ing  a  plain  (or  postscript) style hexdump with xxd -r -p does not depend on the
       correct number of columns. Here anything that looks like a pair  of  hex-digits  is

       Note the difference between
       % xxd -i file
       % xxd -i < file

       xxd  -s  +seek  may  be different from xxd -s seek, as lseek(2) is used to "rewind"
       input.  A '+' makes a difference if the input source is stdin, and if stdin's  file
       position  is  not at the start of the file by the time xxd is started and given its
       input.  The following examples may help to clarify (or further confuse!)...

       Rewind stdin before reading; needed because the 'cat' has already read to  the  end
       of stdin.
       % sh -c "cat > plain_copy; xxd -s 0 > hex_copy" < file

       Hexdump from file position 0x480 (=1024+128) onwards.  The '+' sign means "relative
       to the current position", thus the '128' adds to the 1k where dd left off.
       % sh -c "dd of=plain_snippet bs=1k count=1; xxd -s +128 > hex_snippet" < file

       Hexdump from file position 0x100 ( = 1024-768) on.
       % sh -c "dd of=plain_snippet bs=1k count=1; xxd -s +-768 > hex_snippet" < file

       However, this is a rare situation and the use of '+' is rarely needed.  The  author
       prefers  to  monitor  the  effect of xxd with strace(1) or truss(1), whenever -s is

       Print everything but the first three lines (hex 0x30 bytes) of file.
       % xxd -s 0x30 file

       Print 3 lines (hex 0x30 bytes) from the end of file.
       % xxd -s -0x30 file

       Print 120 bytes as continuous hexdump with 20 octets per line.
       % xxd -l 120 -ps -c 20 xxd.1

       Hexdump the first 120 bytes of this man page with 12 octets per line.
       % xxd -l 120 -c 12 xxd.1
       0000000: 2e54 4820 5858 4420 3120 2241  .TH XXD 1 "A
       000000c: 7567 7573 7420 3139 3936 2220  ugust 1996"
       0000018: 224d 616e 7561 6c20 7061 6765  "Manual page
       0000024: 2066 6f72 2078 7864 220a 2e5c   for xxd"..\
       0000030: 220a 2e5c 2220 3231 7374 204d  "..\" 21st M
       000003c: 6179 2031 3939 360a 2e5c 2220  ay 1996..\"
       0000048: 4d61 6e20 7061 6765 2061 7574  Man page aut
       0000054: 686f 723a 0a2e 5c22 2020 2020  hor:..\"
       0000060: 546f 6e79 204e 7567 656e 7420  Tony Nugent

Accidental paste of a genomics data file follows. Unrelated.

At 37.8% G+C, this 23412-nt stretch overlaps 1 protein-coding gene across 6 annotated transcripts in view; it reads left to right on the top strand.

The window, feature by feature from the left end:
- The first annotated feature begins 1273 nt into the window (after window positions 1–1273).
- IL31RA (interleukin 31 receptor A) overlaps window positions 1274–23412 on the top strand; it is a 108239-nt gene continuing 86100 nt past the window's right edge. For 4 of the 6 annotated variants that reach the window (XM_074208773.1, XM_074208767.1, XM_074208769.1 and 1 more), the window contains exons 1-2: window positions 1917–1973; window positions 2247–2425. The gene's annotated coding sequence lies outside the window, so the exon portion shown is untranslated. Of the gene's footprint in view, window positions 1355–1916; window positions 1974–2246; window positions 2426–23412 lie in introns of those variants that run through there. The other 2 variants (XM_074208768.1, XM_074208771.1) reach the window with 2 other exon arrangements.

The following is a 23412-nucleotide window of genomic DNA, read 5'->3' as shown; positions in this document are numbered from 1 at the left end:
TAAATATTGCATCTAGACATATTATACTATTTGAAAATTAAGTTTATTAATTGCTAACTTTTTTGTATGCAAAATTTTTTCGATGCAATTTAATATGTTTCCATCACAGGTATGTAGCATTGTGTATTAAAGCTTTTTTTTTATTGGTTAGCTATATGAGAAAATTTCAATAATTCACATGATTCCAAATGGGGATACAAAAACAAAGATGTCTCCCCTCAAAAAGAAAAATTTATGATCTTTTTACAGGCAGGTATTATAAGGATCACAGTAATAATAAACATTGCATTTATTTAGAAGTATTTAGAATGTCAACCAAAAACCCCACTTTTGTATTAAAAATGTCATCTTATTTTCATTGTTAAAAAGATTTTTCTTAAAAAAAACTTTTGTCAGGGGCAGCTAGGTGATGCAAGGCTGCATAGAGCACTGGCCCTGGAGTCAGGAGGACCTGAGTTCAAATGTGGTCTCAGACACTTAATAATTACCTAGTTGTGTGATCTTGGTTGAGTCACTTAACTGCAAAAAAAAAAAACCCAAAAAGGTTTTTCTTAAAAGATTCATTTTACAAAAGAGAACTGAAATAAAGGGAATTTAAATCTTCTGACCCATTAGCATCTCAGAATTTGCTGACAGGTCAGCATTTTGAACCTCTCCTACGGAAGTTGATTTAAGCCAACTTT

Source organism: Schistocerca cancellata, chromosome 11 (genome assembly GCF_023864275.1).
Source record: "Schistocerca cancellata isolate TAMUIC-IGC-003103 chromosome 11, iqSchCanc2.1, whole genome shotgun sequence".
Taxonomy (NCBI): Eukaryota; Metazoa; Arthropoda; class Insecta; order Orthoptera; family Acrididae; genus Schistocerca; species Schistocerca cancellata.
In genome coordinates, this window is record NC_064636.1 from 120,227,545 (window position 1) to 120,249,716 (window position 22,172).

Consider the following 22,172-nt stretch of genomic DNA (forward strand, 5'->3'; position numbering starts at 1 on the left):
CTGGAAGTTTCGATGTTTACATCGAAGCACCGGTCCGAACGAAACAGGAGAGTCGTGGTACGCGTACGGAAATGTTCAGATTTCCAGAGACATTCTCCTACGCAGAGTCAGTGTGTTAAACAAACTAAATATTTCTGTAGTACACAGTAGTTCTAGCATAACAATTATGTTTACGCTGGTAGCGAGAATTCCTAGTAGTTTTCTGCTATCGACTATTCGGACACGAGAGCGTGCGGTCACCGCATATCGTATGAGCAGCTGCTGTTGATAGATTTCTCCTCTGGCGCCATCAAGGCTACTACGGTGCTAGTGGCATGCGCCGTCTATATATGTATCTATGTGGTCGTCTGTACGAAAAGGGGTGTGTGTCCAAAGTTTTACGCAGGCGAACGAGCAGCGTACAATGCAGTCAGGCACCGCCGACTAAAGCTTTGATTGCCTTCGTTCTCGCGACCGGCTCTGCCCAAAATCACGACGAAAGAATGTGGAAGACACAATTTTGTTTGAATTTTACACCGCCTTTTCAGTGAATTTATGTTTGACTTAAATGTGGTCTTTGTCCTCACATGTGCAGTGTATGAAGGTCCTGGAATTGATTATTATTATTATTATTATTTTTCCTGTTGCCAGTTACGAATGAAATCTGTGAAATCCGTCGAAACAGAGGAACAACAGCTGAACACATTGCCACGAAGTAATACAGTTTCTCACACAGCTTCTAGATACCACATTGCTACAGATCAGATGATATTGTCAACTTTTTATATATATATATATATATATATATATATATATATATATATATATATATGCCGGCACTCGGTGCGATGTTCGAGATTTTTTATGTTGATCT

000006c: 3c74 6f6e 7940 7363 746e 7567  <tony@sctnug

       Display just the date from the file xxd.1
       % xxd -s 0x36 -l 13 -c 13 xxd.1
       0000036: 3231 7374 204d 6179 2031 3939 36  21st May 1996

       Copy input_file to output_file and prepend 100 bytes of value 0x00.
       % xxd input_file | xxd -r -s 100 > output_file

       Patch the date in the file xxd.1
       % echo "0000037: 3574 68" | xxd -r - xxd.1
       % xxd -s 0x36 -l 13 -c 13 xxd.1
       0000036: 3235 7468 204d 6179 2031 3939 36  25th May 1996

       Create a 65537 byte file with all bytes 0x00, except for the last one which is  'A'
       (hex 0x41).
       % echo "010000: 41" | xxd -r > file

       Hexdump this file with autoskip.
       % xxd -a -c 12 file
       0000000: 0000 0000 0000 0000 0000 0000  ............
       000fffc: 0000 0000 40                   ....A

       Create  a  1 byte file containing a single 'A' character.  The number after '-r -s'
       adds to the linenumbers found in the file; in effect, the leading  bytes  are  sup-
       % echo "010000: 41" | xxd -r -s -0x10000 > file

       Use  xxd  as  a  filter  within an editor such as vim(1) to hexdump a region marked
       between 'a' and 'z'.

       Use xxd as a filter within an editor such as vim(1) to  recover  a  binary  hexdump
       marked between 'a' and 'z'.
       :'a,'z!xxd -r

       Use  xxd  as a filter within an editor such as vim(1) to recover one line of a hex-
       dump.  Move the cursor over the line and type:
       !!xxd -r

       Read single characters from a serial line
       % xxd -c1 < /dev/term/b &
       % stty < /dev/term/b -echo -opost -isig -icanon min 1
       % echo -n foo > /dev/term/b

       The following error values are returned:

       0      no errors encountered.

       -1     operation not supported ( xxd -r -i still impossible).

       1      error while parsing options.

       2      problems with input file.

       3      problems with output file.

       4,5    desired seek position is unreachable.

       uuencode(1), uudecode(1), patch(1)

       The tools weirdness matches its creators brain.  Use entirely  at  your  own  risk.
       Copy files. Trace it. Become a wizard.

       This manual page documents xxd version 1.7

       (c) 1990-1997 by Juergen Weigert
       <jnweiger AT informatik.de>

       Distribute freely and credit me,
       make money and share with me,
       lose money and don't ask me.

       Manual page started by Tony Nugent
       <tony AT sctnugen.au> <T.Nugent AT sct.au>
       Small changes by Bram Moolenaar.  Edited by Juergen Weigert.

Manual page for xxd               August 1996                           XXD(1)